Poultry are exposed to a number of concurrent stressors during transportation. It is proposed that thermal challenges (both elevated thermal loads and cold stress) constitute the main threat to the birds’ welfare and survival. The effects of thermal stress may be exacerbated by extended withdrawal of food or water and by exposure to vibrations and accelerations. Existing pathologies and injuries may further compound the situation.
Whilst genetic selection in broiler chickens has resulted in major improvements in growth rates and production efficiency these advances may also be associated with a reduced resistance to thermal stress, altered heat exchange capacity and muscle and cardiovascular pathologies. These path-physiological states may render the birds more susceptible to thermal stress and may form a part of the “transport stress” experienced by poultry and lead to increased mortalities during exposure to hostile thermal microenvironments in transit and contribute to the observed increase in transport mortalities seen during challenging meteorological conditions.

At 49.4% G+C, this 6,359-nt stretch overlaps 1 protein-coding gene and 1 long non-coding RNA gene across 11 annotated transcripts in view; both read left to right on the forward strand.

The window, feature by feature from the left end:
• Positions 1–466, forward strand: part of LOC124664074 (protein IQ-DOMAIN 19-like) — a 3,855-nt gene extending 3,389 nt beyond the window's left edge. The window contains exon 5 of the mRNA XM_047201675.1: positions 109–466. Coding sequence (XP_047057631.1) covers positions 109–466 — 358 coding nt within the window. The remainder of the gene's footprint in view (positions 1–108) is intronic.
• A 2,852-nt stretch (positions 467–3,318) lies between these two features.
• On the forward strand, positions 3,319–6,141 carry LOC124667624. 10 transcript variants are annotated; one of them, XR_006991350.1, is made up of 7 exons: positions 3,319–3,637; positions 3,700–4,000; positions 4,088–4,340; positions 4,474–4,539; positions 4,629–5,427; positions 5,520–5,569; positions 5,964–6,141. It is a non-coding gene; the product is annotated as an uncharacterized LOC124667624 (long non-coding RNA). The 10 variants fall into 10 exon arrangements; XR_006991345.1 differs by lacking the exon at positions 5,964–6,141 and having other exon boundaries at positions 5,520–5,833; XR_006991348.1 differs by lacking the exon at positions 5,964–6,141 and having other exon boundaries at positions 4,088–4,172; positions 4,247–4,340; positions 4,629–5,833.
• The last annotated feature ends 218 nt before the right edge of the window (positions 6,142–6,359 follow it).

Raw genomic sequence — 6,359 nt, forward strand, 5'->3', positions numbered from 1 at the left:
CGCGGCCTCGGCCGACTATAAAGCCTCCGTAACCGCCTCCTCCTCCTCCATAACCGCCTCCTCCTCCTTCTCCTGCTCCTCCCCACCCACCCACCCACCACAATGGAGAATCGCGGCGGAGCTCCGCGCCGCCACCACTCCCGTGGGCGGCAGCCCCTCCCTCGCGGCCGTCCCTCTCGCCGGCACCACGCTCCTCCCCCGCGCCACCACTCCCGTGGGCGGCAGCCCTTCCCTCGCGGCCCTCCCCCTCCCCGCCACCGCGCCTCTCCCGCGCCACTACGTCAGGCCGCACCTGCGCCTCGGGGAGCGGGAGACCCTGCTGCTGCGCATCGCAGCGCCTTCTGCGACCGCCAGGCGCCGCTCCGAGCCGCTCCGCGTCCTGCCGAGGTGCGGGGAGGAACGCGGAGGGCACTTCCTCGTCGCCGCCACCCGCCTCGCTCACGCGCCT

Welfare during transport may be improved by a more holistic consideration of the birds’ physiology, rearing conditions, pre-transport handling and the prevailing conditions and stressors that may be imposed during the journey.